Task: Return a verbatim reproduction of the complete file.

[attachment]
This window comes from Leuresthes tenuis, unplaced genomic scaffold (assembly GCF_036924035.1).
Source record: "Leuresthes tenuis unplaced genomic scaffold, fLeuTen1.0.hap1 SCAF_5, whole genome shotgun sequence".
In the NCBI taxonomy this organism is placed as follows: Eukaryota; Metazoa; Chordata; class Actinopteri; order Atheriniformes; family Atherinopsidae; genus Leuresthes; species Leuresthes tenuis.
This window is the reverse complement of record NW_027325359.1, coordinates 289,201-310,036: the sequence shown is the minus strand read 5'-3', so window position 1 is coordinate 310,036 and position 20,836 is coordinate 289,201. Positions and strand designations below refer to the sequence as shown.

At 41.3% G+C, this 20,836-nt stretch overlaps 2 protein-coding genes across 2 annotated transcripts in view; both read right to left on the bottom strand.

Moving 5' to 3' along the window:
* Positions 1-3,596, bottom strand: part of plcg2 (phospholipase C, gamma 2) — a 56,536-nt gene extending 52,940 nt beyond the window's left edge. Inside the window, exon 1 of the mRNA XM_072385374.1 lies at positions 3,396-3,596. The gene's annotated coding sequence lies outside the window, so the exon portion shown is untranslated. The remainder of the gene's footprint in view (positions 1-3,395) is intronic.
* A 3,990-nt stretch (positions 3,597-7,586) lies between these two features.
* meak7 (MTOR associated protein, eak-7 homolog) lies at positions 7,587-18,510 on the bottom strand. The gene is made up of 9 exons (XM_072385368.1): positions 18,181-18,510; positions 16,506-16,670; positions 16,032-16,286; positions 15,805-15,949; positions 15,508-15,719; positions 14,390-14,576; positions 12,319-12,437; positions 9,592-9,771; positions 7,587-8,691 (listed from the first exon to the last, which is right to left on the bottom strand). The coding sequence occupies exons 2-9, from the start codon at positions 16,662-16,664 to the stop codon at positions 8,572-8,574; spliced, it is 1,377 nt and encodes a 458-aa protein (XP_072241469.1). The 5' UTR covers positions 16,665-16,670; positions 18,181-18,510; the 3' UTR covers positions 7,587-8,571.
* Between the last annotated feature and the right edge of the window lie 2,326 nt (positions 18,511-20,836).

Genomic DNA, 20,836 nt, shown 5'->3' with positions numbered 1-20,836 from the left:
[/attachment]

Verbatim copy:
This window comes from Leuresthes tenuis, unplaced genomic scaffold (assembly GCF_036924035.1).
Source record: "Leuresthes tenuis unplaced genomic scaffold, fLeuTen1.0.hap1 SCAF_5, whole genome shotgun sequence".
In the NCBI taxonomy this organism is placed as follows: Eukaryota; Metazoa; Chordata; class Actinopteri; order Atheriniformes; family Atherinopsidae; genus Leuresthes; species Leuresthes tenuis.
This window is the reverse complement of record NW_027325359.1, coordinates 289,201-310,036: the sequence shown is the minus strand read 5'-3', so window position 1 is coordinate 310,036 and position 20,836 is coordinate 289,201. Positions and strand designations below refer to the sequence as shown.

At 41.3% G+C, this 20,836-nt stretch overlaps 2 protein-coding genes across 2 annotated transcripts in view; both read right to left on the bottom strand.

Moving 5' to 3' along the window:
* Positions 1-3,596, bottom strand: part of plcg2 (phospholipase C, gamma 2) — a 56,536-nt gene extending 52,940 nt beyond the window's left edge. Inside the window, exon 1 of the mRNA XM_072385374.1 lies at positions 3,396-3,596. The gene's annotated coding sequence lies outside the window, so the exon portion shown is untranslated. The remainder of the gene's footprint in view (positions 1-3,395) is intronic.
* A 3,990-nt stretch (positions 3,597-7,586) lies between these two features.
* meak7 (MTOR associated protein, eak-7 homolog) lies at positions 7,587-18,510 on the bottom strand. The gene is made up of 9 exons (XM_072385368.1): positions 18,181-18,510; positions 16,506-16,670; positions 16,032-16,286; positions 15,805-15,949; positions 15,508-15,719; positions 14,390-14,576; positions 12,319-12,437; positions 9,592-9,771; positions 7,587-8,691 (listed from the first exon to the last, which is right to left on the bottom strand). The coding sequence occupies exons 2-9, from the start codon at positions 16,662-16,664 to the stop codon at positions 8,572-8,574; spliced, it is 1,377 nt and encodes a 458-aa protein (XP_072241469.1). The 5' UTR covers positions 16,665-16,670; positions 18,181-18,510; the 3' UTR covers positions 7,587-8,571.
* Between the last annotated feature and the right edge of the window lie 2,326 nt (positions 18,511-20,836).

Genomic DNA, 20,836 nt, shown 5'->3' with positions numbered 1-20,836 from the left: